Anterior Cervical and Lateral Cervical Apron Skin Flaps
B. W. EDGERTON
This clever way of obtaining thin skin to resurface the floor of the mouth has the disadvantage that it cannot be used in postradiation neck dissections, particularly if the carotid vessels are exposed. The temporary fistula would be a serious disadvantage if radiation were contemplated postoperatively. The fistula can be avoided (see text). The author continues to believe that the safest and simplest techniques should be used when the results are comparable; regional flaps do sometimes get neglected.
Following World War II, the need for a method of immediate reconstruction of the lining of the oral cavity following surgical resection of large malignant tumors stimulated the design of a variety of new pedicle skin flaps about the head and neck (1, 2, 3). One of the most useful of these new regional flaps proved to be the cervical apron flap. Even in the 1990s this method offers certain advantages over the use of free flaps in cancer reconstruction.
The reconstruction of large lining defects in the oral cavity continues to be one of the (if not the most) important features in satisfactory functional rehabilitation of speech, eating, and appearance after the removal of large cancers of the head and neck. Resected lining of the oropharynx may be satisfactorily replaced by free skin grafts, but if good functional results are to be expected following resections of the anterior cavity, with or without removal of the symphysis of the mandible, a pedicle flap must be used. Bilateral nasolabial fold flaps will provide lining for the oral cavity in modest amounts (up to 2 inches), but usually the defects following adequate cancer resections are too large. The surgeon should consider the use of an apron cervical pedicle flap.
There are several advantages to the use of this particular flap in the treatment of oral cavity malignancy. The flap allows transfer of non-hair-bearing skin from the anterior or lateral neck region into the oral cavity by means of a transverse superior pedicle that is based along the lower border of the mandible. This apron of skin is used to provide needed lining for the floor of the mouth or the alveolar and buccal regions. It also will serve to replace resected tongue or to line the lower lip.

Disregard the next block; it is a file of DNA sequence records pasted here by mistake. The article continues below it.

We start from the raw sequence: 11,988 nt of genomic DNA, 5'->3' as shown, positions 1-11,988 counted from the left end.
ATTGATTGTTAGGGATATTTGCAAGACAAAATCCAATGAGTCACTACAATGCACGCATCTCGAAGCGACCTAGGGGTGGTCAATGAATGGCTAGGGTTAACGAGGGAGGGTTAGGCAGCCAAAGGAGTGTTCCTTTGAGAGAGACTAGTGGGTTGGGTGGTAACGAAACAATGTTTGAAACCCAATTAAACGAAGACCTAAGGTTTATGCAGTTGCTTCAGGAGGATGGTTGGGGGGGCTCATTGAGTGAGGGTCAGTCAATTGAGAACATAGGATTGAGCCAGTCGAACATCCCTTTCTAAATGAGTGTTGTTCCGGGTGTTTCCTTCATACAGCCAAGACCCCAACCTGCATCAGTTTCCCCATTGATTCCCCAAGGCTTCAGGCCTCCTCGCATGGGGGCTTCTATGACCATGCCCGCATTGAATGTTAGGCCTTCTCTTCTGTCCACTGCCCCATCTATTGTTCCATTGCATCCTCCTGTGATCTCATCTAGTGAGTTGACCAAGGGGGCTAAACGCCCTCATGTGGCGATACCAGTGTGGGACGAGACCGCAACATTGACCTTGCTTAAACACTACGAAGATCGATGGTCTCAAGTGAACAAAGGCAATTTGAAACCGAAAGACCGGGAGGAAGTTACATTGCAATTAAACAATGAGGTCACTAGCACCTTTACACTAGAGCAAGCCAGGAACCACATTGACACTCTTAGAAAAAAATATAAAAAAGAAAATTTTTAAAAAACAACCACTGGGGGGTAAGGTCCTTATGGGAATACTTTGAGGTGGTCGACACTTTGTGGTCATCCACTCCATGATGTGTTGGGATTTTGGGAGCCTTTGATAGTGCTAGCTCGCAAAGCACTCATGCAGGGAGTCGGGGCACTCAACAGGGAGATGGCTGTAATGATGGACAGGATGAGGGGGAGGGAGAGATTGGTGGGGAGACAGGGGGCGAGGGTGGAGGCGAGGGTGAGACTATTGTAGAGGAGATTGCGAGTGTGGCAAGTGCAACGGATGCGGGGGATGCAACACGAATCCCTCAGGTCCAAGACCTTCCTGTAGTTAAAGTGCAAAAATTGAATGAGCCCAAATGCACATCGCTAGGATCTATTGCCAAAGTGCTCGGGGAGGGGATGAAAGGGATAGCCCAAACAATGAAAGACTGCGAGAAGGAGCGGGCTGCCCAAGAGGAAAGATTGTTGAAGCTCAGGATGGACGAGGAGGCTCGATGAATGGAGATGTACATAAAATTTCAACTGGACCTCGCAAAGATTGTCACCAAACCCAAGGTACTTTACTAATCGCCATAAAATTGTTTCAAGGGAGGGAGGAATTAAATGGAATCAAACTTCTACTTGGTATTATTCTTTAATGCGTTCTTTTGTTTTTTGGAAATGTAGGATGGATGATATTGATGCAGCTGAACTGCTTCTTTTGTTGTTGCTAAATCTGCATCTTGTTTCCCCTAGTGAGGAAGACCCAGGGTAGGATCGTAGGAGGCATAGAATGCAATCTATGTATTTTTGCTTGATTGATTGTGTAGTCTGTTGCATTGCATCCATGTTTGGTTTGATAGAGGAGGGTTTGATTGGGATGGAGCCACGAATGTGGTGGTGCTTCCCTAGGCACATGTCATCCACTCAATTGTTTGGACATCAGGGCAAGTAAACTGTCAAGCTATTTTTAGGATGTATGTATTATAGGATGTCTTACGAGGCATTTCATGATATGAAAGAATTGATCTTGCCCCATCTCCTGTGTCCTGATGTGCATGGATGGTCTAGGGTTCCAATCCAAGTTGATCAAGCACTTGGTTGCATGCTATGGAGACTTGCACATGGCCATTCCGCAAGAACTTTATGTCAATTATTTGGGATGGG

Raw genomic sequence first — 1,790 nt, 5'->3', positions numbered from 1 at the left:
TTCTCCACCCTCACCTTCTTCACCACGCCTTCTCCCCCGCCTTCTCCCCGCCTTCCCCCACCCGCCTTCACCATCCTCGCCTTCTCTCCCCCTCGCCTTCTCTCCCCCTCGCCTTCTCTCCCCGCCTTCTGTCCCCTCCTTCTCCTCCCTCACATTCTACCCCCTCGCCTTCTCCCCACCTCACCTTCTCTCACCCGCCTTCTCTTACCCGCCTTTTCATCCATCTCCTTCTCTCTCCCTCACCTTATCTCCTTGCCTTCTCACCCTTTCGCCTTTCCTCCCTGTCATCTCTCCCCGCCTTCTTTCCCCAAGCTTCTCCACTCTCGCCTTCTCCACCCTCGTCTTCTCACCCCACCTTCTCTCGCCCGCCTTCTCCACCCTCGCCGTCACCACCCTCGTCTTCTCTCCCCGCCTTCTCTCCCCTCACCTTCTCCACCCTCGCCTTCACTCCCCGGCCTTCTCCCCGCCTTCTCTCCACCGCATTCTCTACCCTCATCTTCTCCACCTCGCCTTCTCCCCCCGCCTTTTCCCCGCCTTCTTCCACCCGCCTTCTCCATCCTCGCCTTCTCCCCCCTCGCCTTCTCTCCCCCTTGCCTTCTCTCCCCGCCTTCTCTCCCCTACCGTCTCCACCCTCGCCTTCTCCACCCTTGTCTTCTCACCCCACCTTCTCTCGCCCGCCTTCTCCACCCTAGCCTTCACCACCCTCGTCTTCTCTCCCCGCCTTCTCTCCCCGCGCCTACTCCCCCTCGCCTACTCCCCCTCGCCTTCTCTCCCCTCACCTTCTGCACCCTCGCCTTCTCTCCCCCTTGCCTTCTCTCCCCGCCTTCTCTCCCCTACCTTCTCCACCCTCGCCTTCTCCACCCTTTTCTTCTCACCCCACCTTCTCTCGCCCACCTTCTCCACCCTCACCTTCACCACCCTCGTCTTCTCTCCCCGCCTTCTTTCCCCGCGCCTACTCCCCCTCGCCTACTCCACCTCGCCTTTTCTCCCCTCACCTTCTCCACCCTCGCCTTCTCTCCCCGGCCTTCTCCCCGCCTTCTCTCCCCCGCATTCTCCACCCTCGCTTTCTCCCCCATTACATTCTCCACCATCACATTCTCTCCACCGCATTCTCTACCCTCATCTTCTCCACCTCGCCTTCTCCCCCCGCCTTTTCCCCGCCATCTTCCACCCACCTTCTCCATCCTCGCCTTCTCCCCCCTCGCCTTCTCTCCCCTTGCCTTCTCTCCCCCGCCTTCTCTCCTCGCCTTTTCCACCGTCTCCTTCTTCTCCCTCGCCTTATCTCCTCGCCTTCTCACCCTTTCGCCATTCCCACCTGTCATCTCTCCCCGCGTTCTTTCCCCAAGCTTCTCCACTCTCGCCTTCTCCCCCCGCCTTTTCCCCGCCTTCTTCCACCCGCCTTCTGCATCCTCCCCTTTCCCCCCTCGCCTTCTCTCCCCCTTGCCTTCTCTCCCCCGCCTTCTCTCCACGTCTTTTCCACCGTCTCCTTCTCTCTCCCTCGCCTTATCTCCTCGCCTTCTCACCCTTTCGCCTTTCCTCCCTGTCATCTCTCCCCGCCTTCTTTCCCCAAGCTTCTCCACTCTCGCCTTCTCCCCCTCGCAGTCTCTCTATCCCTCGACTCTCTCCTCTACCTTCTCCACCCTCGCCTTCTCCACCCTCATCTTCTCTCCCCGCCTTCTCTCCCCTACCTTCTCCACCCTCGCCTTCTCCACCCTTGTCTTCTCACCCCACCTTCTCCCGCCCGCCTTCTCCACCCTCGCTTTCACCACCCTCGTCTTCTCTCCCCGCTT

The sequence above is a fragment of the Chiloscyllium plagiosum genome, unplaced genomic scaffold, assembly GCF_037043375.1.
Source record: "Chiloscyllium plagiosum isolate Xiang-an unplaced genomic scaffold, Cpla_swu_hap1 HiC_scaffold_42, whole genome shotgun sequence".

Elevation of the flap exposes the underlying deep contents of the neck, thus facilitating neck dissection and the removal of cervical lymph nodes that so often accompany the surgical excision of squamous cancer of the oral cavity. The apron cervical flap may be elevated, folded, and transferred at the time of tumor resection without prior delay procedures. It may be transferred, along with closure of the orocutaneous fistula, as a one-step procedure if desired (4).
I have continued to find the apron flap to be the most reliable and dependable “workhorse” for anterior oral cavity lining reconstruction. This flap also has proved to be of significant value in the repair of certain congenital defects, such as aglossia-adactylia, and in the repair of gunshot wounds with major losses of the floor of the mouth and mandible.